University of Pittsburgh School of Education

Word Building Preparation

Word Building Preparation

LEADERS Handbook of Early Literacy Strategies and Activities

All rights to the Word Building strategy are copyrighted by Dr. Isabel Beck and the University of Pittsburgh.

The following practical information will help you prepare to teach word building lessons. Using these steps to prepare should help you to conduct an effective, smoothly run lesson.


  1. Creating Student and Teacher Letter Cards
  2. Selecting a Pocket Chart
  3. Creating a List of Words - Instructional Sequence of Sounds
  4. Preparing a Set of Silly Sentences
  5. Planning for Student Journals

Step One: Student and Teacher Letter Cards

  1. You will need as many sets of alphabet cards as you have students, plus duplicate copies of frequently used letter cards that may occur twice in a word (c, d, p, s, t). Your teacher cards should be the same, except that they need to be large enough and the letters need to be dark enough that they are easily visible from the furthest student desk.
  2. Common vowel and consonant digraphs should also be included (ai, ay, ea, ee, oa, oi, ou, ow, oy, and ch, ck, qu, sh, th), as well as r-controlled vowels (ar, er, ir, or, ur). Because students need to understand that the various digraphs are formed when two letters join to make a single sound, a digraph should be printed on one card, instead of being formed by putting two letter cards together. Blends (e.g. bl, cr, etc.) should be formed by putting cards together, because the separate sounds of each letter can still be heard within a blend.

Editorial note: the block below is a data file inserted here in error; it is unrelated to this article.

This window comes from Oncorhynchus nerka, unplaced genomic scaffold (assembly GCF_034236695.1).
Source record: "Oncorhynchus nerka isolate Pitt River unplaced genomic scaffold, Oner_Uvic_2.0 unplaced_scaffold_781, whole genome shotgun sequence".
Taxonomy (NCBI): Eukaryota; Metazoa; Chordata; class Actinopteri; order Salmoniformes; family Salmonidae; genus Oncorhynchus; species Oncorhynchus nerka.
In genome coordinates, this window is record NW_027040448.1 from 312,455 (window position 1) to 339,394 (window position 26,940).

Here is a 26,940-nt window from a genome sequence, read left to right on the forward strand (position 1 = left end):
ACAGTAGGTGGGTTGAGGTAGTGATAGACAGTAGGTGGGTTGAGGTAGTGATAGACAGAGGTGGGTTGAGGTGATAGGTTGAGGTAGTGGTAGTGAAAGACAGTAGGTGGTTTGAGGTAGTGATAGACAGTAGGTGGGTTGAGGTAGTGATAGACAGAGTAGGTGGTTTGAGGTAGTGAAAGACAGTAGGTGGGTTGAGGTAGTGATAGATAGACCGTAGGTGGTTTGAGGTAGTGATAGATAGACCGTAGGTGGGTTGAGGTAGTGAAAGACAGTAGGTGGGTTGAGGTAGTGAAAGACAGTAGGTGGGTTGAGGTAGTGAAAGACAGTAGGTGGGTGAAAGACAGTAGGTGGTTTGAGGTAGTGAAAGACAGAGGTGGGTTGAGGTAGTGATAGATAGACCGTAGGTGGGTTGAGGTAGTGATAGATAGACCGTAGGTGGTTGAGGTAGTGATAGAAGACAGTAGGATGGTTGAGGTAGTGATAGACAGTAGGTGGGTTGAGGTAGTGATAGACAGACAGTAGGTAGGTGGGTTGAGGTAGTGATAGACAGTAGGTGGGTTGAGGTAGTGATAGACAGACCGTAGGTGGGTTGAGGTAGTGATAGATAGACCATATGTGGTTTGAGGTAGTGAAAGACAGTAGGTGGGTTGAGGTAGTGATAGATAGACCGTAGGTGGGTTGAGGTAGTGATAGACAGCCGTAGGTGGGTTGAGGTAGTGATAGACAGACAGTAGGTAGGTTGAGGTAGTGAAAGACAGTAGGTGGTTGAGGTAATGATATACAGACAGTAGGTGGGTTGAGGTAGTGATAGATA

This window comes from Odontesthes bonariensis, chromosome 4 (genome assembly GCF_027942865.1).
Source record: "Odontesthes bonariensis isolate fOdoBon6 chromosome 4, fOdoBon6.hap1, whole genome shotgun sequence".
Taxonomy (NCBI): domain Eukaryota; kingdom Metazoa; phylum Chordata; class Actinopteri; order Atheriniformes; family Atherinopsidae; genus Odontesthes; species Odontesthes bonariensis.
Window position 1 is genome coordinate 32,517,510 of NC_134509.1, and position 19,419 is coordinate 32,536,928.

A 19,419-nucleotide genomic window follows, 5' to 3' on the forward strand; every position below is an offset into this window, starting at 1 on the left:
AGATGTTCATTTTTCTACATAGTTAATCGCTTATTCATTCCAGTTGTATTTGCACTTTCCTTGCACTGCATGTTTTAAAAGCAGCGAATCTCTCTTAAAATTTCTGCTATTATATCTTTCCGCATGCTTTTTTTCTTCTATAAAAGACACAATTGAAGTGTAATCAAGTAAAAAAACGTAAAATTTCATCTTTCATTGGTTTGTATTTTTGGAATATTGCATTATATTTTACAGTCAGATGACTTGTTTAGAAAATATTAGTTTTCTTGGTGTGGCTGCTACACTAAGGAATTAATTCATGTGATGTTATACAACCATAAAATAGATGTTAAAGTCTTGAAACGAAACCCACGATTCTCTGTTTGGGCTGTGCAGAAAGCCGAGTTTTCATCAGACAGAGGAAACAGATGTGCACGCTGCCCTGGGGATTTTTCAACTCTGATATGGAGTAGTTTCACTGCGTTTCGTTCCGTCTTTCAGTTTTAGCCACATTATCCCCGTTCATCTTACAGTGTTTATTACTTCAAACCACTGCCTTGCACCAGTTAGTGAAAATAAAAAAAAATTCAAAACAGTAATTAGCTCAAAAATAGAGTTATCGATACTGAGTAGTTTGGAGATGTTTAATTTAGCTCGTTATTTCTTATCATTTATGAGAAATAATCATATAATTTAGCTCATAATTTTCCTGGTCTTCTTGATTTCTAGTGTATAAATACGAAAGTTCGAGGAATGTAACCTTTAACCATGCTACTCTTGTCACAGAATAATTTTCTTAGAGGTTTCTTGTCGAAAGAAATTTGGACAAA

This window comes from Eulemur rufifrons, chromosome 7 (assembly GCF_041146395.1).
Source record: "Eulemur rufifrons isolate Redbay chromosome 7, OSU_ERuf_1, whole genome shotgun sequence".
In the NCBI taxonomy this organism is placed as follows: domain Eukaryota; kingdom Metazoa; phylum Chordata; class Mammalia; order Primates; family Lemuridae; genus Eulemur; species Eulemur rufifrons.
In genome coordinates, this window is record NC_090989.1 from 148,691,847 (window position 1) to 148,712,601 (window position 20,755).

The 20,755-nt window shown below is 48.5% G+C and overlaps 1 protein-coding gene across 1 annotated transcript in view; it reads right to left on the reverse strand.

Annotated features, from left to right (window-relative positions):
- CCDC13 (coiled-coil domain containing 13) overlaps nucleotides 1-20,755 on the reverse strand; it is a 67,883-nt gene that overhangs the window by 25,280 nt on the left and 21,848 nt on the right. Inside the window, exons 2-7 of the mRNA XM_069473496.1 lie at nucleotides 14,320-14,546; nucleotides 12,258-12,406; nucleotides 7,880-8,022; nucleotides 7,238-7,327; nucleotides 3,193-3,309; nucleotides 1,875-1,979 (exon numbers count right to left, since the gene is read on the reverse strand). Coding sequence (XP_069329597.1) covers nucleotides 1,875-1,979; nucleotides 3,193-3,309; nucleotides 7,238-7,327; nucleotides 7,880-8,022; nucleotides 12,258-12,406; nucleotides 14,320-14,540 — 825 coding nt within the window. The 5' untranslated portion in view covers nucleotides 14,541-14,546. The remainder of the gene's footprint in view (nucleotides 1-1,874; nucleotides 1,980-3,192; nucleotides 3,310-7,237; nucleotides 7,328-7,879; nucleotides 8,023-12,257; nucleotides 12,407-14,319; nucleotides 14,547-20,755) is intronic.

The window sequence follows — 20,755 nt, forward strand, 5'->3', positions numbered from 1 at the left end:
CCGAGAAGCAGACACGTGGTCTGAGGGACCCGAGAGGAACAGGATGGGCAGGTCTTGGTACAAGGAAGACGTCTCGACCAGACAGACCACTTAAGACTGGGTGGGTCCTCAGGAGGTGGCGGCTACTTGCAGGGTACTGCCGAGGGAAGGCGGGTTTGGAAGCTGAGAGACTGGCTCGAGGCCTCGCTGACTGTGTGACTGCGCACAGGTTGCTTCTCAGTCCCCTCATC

3. All letters on cards should be lower case. If you choose to make a word, such as a proper name, which should have a capital at the beginning, you can discuss this with the students as you make the word.
  4. Both student and teacher letter cards should be narrow, so that students do not see a lot of white space between each letter when the letter cards are set next to each other to form a word.
  5. If possible, letter cards should be made from cardstock for durability.
  6. Teachers have found a number of ways to handle student letter cards. You should use whatever method you find most convenient. Some teachers put all the a's in one sandwich baggie, all the b's in another, etc. That way, when they are about to teach a lesson using a, i, d, s, and m, for example, they have baggies of each of these letters ready, and all that needs to be done is for one letter from each baggie to be handed out to each student. It is also easier afterwards to collect all the a's for one baggie, all the i's for another, etc. This is simpler than keeping a separate set of the alphabet for each student, and sorting through it to find the letters they want to use each time. Other teachers use file folders or envelopes instead of baggies. Some teachers take another approach and hand each student a photocopied sheet as each new word building lesson begins. On that photocopied sheet are copies of the letter cards needed for that day's lesson. Students cut out their letter cards and then the lesson begins.

Step Two: Pocket Chart

  1. You will probably find that a fairly large pocket chart is easiest to use, with room in the sleeves for your large teacher cards. There should be several rows of sleeves.